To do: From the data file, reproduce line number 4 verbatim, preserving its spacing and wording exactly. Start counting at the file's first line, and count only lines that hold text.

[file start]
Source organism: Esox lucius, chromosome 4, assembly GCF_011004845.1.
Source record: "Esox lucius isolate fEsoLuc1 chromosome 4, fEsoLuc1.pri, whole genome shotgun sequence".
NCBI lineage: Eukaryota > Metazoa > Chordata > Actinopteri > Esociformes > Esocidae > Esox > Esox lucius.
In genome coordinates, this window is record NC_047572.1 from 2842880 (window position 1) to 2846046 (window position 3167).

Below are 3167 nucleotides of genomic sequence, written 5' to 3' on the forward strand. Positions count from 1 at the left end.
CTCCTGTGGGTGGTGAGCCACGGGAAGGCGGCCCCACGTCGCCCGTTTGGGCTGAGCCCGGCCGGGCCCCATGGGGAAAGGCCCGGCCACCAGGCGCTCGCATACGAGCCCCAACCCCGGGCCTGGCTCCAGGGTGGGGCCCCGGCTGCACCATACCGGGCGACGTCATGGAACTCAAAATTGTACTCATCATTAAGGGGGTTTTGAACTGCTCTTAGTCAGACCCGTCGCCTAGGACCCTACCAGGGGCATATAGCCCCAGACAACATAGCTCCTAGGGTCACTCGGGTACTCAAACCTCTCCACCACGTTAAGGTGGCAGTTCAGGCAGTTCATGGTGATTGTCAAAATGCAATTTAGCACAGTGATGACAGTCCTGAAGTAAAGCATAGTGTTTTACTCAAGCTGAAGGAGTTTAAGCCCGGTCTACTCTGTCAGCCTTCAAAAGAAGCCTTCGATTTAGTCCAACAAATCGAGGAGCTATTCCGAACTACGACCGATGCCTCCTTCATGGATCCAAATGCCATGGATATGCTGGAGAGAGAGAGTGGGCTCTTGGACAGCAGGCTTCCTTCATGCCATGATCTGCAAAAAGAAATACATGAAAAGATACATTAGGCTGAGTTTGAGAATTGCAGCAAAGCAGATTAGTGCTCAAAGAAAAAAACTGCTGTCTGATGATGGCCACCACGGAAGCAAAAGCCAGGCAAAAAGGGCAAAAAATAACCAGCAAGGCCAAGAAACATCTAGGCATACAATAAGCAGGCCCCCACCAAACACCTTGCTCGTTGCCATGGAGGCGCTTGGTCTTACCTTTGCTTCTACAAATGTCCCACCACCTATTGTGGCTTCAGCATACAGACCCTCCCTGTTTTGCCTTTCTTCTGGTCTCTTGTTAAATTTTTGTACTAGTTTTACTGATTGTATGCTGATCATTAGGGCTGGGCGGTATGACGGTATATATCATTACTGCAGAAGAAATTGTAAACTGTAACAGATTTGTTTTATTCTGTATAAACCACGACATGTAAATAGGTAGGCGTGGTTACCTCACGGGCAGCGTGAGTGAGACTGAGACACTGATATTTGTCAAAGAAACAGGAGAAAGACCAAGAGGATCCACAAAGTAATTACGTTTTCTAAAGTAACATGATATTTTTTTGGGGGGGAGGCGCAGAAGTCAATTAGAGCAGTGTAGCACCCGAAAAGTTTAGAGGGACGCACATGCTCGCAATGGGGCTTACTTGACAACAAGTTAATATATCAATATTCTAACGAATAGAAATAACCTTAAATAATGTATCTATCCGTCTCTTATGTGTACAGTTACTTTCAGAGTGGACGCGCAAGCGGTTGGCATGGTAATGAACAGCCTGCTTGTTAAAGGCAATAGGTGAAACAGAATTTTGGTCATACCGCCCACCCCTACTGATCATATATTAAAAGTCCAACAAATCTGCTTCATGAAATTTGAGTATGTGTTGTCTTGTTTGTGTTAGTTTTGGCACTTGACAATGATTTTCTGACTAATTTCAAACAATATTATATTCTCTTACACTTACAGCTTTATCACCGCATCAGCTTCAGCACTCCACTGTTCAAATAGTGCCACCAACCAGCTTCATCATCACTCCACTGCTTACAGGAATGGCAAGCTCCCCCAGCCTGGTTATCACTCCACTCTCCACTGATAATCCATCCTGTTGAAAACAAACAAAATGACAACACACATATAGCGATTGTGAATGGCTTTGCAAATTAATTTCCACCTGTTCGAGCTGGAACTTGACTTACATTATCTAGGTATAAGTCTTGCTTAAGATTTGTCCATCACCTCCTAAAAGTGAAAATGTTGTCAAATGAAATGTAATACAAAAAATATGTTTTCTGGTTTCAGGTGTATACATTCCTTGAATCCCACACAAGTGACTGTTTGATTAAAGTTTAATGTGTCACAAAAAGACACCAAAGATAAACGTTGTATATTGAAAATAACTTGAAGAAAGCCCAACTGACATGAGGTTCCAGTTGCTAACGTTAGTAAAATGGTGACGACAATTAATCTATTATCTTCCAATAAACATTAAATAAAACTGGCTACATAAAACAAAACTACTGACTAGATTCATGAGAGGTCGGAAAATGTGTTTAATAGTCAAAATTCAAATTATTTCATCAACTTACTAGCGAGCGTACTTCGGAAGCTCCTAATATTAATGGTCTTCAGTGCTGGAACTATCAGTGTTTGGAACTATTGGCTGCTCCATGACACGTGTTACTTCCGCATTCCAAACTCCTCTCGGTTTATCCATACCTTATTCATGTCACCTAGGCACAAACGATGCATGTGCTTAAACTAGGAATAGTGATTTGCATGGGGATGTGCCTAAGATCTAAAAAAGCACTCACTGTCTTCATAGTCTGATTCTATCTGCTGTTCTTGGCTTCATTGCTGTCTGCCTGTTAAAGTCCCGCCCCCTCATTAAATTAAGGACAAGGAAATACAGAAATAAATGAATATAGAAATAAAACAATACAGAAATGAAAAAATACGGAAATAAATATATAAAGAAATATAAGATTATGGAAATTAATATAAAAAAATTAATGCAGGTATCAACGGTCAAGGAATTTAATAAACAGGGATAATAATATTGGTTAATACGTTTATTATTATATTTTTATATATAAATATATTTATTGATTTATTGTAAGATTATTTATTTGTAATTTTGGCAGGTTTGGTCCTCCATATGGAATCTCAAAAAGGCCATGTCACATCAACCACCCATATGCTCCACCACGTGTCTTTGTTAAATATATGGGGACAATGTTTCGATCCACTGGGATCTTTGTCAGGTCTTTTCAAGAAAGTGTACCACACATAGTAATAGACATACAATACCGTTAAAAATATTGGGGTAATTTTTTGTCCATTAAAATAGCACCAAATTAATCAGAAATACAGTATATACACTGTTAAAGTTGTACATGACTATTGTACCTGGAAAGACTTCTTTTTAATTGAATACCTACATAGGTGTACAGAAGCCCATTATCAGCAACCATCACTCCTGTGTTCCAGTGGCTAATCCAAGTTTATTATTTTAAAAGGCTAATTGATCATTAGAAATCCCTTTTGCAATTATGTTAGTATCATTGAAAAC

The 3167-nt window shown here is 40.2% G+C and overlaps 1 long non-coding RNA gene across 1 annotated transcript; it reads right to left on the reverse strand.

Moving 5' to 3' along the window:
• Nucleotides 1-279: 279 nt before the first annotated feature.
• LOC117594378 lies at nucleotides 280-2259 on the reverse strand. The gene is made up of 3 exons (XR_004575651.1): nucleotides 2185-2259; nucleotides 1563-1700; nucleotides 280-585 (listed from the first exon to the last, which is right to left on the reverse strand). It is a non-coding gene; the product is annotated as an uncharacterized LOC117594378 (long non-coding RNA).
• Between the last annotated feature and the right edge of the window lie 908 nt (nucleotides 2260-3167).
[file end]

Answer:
In genome coordinates, this window is record NC_047572.1 from 2842880 (window position 1) to 2846046 (window position 3167).